The recently completed two-day session resulted in the passage of several noteworthy laws and bills on regulatory reform, judicial redistricting, electronic notice and the budget. My focus is going to be on only two of those bills, but I’ll cover those other bills in future blogs.
Senate Bill 16 [Business Regulatory Reform Act of 2017] and House Bill 56 [Amend Environmental Laws] were two regulatory reform bills that have now become law, following the legislature’s overrides of Governor Cooper’s vetoes. The override vote on SB16 was 70-44 in the House and 31-15 in the Senate, and the override vote on HB56 was 70-42 in the House and 30-9 in the Senate — in both cases the requisite three-fifths votes.
In each session since 2011 when Republicans became the majority party in both chambers, bills have passed that rolled back a range of laws and regulations that were viewed as unnecessary or unduly burdensome to business interests. Many of these bills have focused on environmental regulations. SB16 and HB56 were this session’s versions of those bills. Because of the way these bills moved through the General Assembly, SB16 (which started in the Senate) was actually the House’s regulatory reform bill, while HB56 (which started in the House) was actually the Senate’s regulatory reform bill.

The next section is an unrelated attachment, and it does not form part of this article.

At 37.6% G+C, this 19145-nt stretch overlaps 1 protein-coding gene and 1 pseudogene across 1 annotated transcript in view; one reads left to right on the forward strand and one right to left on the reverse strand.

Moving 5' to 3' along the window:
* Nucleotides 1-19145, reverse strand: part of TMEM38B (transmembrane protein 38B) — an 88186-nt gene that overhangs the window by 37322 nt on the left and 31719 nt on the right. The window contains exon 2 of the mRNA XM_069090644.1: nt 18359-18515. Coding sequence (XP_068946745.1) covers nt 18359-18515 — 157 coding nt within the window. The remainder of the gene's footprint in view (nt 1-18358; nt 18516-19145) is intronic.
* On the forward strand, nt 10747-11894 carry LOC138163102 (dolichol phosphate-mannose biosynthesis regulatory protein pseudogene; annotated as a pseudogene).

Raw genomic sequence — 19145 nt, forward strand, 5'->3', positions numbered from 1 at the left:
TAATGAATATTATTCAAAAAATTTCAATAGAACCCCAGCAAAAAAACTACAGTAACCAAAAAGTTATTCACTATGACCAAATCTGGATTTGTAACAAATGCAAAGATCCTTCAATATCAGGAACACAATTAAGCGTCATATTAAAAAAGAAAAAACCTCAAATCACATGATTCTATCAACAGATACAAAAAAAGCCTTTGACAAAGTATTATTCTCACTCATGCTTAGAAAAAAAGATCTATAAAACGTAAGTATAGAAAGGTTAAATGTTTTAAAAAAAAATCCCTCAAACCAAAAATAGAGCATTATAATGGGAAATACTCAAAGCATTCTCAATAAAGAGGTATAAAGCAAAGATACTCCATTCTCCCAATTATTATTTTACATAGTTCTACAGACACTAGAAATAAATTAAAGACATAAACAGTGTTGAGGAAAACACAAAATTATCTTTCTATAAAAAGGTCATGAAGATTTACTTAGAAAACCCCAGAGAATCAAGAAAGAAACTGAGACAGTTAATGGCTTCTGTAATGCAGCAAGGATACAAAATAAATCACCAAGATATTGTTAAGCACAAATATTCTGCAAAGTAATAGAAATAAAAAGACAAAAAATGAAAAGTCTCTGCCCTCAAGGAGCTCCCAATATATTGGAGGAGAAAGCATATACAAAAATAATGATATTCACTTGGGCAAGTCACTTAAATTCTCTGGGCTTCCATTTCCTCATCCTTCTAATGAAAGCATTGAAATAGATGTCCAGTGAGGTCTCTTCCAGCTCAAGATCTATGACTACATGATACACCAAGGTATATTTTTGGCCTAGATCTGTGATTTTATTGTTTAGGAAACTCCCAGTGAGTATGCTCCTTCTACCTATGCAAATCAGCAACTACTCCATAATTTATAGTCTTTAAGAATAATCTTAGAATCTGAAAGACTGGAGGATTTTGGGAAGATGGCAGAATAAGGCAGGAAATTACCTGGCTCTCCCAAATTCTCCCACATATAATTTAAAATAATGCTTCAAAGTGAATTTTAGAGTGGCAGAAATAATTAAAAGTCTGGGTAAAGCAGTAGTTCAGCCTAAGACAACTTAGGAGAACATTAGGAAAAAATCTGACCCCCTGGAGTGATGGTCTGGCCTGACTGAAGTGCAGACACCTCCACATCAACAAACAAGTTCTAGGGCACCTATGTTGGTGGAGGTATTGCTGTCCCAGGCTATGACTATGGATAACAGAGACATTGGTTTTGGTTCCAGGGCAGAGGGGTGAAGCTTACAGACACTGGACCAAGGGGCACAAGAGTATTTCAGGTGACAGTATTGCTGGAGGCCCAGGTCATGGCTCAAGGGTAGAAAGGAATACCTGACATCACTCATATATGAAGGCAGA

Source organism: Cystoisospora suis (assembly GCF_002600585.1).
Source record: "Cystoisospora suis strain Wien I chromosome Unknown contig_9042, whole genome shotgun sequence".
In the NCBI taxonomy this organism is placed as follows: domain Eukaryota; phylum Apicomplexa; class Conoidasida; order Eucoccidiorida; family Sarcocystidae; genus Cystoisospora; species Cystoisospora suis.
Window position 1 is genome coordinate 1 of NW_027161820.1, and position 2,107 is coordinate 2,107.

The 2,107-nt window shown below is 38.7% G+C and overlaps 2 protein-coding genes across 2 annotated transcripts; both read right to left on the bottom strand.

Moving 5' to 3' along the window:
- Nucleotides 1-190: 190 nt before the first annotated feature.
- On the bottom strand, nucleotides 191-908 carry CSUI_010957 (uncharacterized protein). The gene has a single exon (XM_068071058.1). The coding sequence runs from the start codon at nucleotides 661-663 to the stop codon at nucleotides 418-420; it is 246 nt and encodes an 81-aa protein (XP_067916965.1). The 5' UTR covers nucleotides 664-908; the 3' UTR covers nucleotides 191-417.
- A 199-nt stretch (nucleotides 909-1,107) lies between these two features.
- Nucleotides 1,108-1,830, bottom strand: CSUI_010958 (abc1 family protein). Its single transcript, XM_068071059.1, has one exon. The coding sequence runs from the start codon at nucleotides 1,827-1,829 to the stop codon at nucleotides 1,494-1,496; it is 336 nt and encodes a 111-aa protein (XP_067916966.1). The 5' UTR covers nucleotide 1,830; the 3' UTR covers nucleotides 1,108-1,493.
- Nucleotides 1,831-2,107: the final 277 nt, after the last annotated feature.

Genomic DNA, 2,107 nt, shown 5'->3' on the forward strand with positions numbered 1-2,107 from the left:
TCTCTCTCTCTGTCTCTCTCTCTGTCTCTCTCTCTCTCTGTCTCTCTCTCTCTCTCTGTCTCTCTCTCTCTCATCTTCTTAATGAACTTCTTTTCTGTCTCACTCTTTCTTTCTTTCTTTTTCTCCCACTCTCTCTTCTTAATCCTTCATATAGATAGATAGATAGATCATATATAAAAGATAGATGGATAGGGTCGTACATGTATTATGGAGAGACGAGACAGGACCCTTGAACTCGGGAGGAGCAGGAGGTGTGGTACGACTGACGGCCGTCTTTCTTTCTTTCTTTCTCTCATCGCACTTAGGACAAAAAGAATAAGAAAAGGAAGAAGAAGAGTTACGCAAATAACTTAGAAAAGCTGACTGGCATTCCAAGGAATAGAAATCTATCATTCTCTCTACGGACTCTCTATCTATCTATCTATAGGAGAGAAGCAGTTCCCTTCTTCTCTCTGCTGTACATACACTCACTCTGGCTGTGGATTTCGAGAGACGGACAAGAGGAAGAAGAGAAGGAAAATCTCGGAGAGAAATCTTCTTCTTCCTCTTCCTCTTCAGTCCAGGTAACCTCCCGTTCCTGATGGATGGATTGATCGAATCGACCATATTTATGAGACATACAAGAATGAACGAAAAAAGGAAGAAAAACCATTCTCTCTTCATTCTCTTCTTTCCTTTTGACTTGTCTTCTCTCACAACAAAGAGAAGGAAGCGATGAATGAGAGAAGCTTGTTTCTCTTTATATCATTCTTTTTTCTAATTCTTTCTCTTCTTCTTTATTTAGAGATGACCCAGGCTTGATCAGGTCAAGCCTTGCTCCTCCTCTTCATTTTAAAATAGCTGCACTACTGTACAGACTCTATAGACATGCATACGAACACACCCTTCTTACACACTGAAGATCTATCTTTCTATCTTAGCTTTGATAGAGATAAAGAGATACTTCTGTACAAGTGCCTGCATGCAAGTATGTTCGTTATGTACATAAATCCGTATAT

In recent years, because of my expertise on environmental issues, I have served on most of the conference committees that resolved differences between the House and the Senate (and sometimes the differences with whoever the governor was), and I served on both conference committees for SB16 and HB56. When the vote was taken on SB16 and HB56, most legislators voted the same way on both bills, but I didn’t — and here is why.
SB16 amended several State laws related to State and local government regulation, business regulation and environmental legislation. It also provided for various studies of issues. The bill summary for SB16 provides all of the details, but what is most interesting is how the bill changed over time. In the end, SB16 became a mixture of the original SB16 and HB374 [Business Freedom Act]. The most controversial provisions on these two bills were removed leaving noncontroversial provisions or provisions that reflected not only compromises between the House and the Senate but also compromises between the legislature and the Cooper Administration.